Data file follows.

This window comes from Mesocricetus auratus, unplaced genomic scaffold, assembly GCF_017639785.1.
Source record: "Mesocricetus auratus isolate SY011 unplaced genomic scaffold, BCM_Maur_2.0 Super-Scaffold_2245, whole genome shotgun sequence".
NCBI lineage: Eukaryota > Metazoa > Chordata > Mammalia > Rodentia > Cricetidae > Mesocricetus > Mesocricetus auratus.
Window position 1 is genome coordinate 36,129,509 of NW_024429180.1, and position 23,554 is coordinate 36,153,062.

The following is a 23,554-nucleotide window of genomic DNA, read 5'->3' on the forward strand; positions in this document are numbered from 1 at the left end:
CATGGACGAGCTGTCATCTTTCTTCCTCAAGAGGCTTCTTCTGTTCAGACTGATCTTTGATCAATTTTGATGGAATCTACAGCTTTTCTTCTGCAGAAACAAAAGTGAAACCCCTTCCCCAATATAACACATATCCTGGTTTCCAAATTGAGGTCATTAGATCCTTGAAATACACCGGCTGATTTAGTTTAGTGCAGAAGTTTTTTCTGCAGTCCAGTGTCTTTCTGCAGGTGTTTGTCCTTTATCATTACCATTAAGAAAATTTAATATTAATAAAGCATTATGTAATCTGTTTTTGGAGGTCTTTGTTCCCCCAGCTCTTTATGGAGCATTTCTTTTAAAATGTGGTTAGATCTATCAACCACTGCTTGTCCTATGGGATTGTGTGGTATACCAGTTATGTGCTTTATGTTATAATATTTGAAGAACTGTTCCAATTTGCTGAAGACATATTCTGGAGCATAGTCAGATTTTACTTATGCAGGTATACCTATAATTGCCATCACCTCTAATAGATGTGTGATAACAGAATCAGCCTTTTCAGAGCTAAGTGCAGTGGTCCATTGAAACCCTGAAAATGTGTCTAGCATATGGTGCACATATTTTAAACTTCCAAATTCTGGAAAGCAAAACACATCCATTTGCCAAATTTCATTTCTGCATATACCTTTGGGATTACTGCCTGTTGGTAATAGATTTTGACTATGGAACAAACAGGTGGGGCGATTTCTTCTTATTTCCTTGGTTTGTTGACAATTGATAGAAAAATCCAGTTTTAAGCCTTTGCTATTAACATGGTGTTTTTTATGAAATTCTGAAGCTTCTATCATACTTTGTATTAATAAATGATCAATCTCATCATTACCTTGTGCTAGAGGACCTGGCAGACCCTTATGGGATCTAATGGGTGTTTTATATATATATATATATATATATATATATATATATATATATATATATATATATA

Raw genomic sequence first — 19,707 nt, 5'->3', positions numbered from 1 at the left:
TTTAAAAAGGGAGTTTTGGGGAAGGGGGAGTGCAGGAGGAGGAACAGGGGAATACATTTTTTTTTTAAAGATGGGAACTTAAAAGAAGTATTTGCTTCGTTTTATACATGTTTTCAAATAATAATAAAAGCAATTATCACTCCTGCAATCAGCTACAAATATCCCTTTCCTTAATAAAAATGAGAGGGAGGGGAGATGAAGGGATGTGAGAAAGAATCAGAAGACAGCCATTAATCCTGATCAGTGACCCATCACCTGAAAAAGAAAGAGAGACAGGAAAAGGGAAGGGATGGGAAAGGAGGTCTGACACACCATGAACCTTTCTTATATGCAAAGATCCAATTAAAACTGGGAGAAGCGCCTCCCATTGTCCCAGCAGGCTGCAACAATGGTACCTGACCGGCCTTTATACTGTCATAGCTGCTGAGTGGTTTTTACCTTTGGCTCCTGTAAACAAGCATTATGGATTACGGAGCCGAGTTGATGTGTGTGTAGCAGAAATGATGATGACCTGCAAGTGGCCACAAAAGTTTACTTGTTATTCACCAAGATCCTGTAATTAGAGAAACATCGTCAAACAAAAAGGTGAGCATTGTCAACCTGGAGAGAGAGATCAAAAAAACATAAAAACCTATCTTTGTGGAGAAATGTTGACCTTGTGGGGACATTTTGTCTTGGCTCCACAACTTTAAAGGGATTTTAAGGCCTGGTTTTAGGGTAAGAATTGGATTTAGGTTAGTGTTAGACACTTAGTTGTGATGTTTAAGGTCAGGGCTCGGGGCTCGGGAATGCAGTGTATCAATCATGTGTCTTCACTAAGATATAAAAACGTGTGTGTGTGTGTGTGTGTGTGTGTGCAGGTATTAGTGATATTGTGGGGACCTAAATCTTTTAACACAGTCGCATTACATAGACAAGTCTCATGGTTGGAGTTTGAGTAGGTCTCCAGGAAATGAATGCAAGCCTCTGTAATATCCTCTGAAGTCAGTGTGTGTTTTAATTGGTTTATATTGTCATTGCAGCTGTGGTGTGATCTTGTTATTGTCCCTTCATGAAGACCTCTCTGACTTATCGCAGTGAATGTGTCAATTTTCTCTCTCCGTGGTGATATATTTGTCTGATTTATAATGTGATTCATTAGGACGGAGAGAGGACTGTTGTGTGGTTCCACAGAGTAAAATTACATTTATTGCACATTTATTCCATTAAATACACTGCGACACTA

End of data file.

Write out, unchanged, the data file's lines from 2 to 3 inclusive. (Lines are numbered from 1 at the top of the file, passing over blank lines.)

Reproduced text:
Source record: "Mesocricetus auratus isolate SY011 unplaced genomic scaffold, BCM_Maur_2.0 Super-Scaffold_2245, whole genome shotgun sequence".
NCBI lineage: Eukaryota > Metazoa > Chordata > Mammalia > Rodentia > Cricetidae > Mesocricetus > Mesocricetus auratus.